Competition in Electricity Has Been Good for Consumers and Good for the Environment

WASHINGTON - By Bernard L. Weinstein

Electricity used to be boring.  Public utilities that provided power to homes and businesses were regulated monopolies and, by law, guaranteed a fixed rate-of-return on their generation, transmission, and distribution assets. Prices per kilowatt-hour were set by utility commissions after lengthy testimony from power companies, wanting higher rates, and consumer groups, wanting lower rates.

About 25 years ago, the electricity landscape started to change as economists and others argued that competition could lead to lower prices and stronger grid reliability. Opponents of competition argued that consumers weren’t knowledgeable enough about power markets to make intelligent choices in a competitive pricing environment. Nonetheless, today 20 states have total or partial competition for electricity, allowing independent power generators to compete in wholesale markets and retail electric providers (REPs) to compete for end-use customers. (Transmission, in all states, remains a regulated natural monopoly).

A recent study by the non-partisan Pacific Research Institute (PRI) provides compelling evidence that competition in power markets has been a boon for consumers. Using data from the U.S. Energy Information Administration (EIA), PRI’s researchers found that wholesale electricity prices in competitive markets have been generally declining or flat over the last five years. For example, compared to 2015, wholesale power prices in New England have dropped more than 44 percent, those in most Mid-Atlantic States have fallen nearly 42 percent, and in New York City they’ve declined by nearly 45 percent. Wholesale power costs have also declined in monopoly states, but at a considerably slower rate.

As for end-users, states that have competitive retail electricity markets have seen smaller price increases compared with monopoly states. Again, using EIA data, PRI found that in 14 competitive jurisdictions, retail prices essentially remained flat between 2008 and 2020. By contrast, retail prices jumped an average of 21 percent in monopoly states.  The ten states with the largest retail price increases were all monopoly-based frameworks. A 2017 report from the Retail Energy Supply Association found customers in states that still have monopoly utilities saw their average energy prices increase nearly 19 percent from 2008 to 2017 while prices fell 7 percent in competitive markets over the same period.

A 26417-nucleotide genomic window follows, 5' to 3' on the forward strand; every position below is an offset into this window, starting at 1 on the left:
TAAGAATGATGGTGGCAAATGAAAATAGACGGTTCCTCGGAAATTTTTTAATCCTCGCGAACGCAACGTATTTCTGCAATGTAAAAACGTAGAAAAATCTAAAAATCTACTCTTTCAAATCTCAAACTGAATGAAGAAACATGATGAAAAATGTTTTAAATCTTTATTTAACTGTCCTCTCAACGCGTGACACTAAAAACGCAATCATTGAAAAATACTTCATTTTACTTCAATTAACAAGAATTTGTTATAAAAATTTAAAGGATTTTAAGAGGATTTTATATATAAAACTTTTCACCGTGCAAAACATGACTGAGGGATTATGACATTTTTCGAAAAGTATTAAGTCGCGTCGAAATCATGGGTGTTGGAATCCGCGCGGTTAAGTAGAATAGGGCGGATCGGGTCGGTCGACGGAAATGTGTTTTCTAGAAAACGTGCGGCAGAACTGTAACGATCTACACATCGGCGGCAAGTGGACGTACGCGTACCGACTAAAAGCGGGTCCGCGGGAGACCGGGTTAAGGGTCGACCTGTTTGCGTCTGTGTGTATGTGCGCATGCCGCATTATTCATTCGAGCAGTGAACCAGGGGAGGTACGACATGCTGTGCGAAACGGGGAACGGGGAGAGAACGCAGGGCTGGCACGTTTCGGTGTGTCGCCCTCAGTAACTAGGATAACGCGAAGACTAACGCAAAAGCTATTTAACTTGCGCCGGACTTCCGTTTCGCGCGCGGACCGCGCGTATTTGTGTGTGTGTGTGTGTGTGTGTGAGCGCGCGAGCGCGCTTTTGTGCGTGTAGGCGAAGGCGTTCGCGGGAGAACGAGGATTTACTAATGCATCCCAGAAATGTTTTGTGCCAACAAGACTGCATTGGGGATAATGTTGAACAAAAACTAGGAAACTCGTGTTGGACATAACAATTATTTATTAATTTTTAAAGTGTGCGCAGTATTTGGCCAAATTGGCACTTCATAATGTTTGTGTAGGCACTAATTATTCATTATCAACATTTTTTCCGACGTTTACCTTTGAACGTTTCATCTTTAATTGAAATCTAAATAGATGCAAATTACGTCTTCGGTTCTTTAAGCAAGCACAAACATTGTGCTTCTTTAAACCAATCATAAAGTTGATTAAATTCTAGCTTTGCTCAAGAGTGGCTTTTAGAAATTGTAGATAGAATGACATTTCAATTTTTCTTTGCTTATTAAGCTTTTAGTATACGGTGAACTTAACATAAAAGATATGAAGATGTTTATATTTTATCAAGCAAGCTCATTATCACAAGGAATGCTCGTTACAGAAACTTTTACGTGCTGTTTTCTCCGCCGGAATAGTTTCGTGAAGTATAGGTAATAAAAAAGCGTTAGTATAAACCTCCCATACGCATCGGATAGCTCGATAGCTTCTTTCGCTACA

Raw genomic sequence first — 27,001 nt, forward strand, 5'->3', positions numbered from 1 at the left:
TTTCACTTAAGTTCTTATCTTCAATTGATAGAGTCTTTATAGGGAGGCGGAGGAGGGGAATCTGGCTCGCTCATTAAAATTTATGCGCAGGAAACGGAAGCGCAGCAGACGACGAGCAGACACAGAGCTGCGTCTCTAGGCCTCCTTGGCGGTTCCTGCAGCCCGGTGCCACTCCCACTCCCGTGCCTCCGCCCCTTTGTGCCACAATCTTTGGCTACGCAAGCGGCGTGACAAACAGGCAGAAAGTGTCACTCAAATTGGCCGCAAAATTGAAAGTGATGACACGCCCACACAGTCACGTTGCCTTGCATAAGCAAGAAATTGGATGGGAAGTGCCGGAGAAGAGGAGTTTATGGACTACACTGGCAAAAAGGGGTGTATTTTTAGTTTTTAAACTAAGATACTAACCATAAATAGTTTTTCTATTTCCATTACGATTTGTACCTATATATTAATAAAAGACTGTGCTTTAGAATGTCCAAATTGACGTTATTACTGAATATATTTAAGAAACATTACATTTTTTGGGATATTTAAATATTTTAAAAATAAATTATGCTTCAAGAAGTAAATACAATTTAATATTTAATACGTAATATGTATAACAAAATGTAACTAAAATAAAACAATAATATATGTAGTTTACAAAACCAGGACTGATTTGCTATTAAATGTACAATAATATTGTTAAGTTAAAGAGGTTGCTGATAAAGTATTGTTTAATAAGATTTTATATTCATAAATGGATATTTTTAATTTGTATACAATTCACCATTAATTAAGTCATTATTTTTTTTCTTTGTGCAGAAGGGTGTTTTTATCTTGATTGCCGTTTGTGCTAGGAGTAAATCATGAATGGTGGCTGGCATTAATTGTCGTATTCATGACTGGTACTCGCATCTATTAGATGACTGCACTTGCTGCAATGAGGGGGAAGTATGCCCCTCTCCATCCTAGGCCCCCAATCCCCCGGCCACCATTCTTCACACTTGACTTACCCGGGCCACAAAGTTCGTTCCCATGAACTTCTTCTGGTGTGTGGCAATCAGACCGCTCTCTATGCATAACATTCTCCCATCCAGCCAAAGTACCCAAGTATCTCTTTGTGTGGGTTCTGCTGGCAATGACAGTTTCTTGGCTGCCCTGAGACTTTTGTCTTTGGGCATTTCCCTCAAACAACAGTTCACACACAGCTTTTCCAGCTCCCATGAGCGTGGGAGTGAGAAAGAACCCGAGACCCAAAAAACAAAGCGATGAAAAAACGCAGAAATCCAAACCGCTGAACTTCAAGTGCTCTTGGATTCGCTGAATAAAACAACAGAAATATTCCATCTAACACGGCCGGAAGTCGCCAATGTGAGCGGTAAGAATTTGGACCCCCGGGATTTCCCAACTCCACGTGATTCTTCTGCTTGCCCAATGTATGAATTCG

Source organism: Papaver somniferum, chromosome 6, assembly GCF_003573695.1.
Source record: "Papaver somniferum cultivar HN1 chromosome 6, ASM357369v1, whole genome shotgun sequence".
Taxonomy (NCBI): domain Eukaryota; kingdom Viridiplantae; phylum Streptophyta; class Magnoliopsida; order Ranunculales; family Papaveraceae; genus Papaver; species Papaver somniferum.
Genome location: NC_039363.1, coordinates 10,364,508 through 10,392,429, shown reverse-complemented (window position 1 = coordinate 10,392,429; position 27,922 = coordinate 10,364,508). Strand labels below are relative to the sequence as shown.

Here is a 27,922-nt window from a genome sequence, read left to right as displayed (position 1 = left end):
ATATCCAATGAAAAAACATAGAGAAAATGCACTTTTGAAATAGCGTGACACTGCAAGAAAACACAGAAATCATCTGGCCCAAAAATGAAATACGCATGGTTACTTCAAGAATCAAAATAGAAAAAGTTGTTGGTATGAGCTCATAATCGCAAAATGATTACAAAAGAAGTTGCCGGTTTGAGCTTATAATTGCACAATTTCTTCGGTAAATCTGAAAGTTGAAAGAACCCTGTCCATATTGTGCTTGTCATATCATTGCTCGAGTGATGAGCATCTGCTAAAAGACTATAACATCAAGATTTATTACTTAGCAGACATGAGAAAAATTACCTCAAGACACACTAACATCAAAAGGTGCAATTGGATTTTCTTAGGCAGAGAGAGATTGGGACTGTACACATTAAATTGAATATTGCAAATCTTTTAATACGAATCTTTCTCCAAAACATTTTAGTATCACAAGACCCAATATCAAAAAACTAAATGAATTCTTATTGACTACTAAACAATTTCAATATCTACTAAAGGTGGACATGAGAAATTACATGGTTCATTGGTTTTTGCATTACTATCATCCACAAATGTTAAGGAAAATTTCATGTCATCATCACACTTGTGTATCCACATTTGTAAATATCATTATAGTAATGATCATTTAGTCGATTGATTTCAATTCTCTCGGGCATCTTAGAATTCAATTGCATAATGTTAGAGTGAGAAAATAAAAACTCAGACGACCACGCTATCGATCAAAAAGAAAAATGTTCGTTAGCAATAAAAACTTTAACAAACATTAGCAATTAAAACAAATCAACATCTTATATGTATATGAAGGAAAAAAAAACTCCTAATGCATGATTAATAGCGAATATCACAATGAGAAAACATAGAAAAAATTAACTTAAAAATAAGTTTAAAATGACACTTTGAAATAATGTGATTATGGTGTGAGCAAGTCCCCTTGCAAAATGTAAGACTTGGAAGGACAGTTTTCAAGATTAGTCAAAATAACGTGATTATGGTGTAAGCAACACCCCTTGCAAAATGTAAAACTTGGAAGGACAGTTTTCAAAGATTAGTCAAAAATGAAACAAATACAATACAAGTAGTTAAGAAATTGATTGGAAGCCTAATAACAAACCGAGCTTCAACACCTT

The PRI study also observed that competition has improved grid reliability, the recent power disruptions in California and Texas notwithstanding. Looking at two common measures of grid resiliency, PRI’s analysis found that power interruptions were 10.4 percent lower in competitive states while the duration of outages was 6.5 percent lower.

Citing data from the EIA between 2008 and 2018, PRI reports that greenhouse gas emissions in competitive states declined on average 12.1 percent compared to 7.3 percent in monopoly states. This result is not surprising.  In a competitive wholesale market, independent power producers have an incentive to seek out lower-cost options, including subsidized renewables like wind and solar. By contrast, generators in monopoly markets have no such incentive as they can pass on higher costs to end-users. Perhaps the most telling case is in the monopoly state of Georgia where the cost to build nuclear Plant Vogtle has doubled from its original estimate of $14 billion 12 years ago. Overruns are estimated to cost Georgia ratepayers an average of $854, and there is no definite date for this facility to come on line. This type of mismanagement doesn’t occur in competitive markets.

Unfortunately, some critics are attempting to halt the momentum for electricity competition and have pointed to last winter’s “deep freeze” in Texas that left several million customers without power for up to a week. But this example is misplaced. Power outages in February were the result of unprecedented and severe weather conditions affecting electricity generation and fuel supply; the state simply did not have enough access to natural gas and wind generation to meet demand. Competitive power markets were not a factor.

The benefits of wholesale and retail competition in power markets are incontrovertible. Evidence shows that households and businesses in competitive states are paying less for electricity while grid reliability has improved. The facts also suggest that wholesale and retail competition can lead to faster reductions in greenhouse gas emissions. In short, competition in power markets is good for consumers and good for the environment.

Bernard L. Weinstein is emeritus professor of applied economics at the University of North Texas, former associate director of the Maguire Energy Institute at Southern Methodist University, and a fellow of Goodenough College, London. He wrote this for


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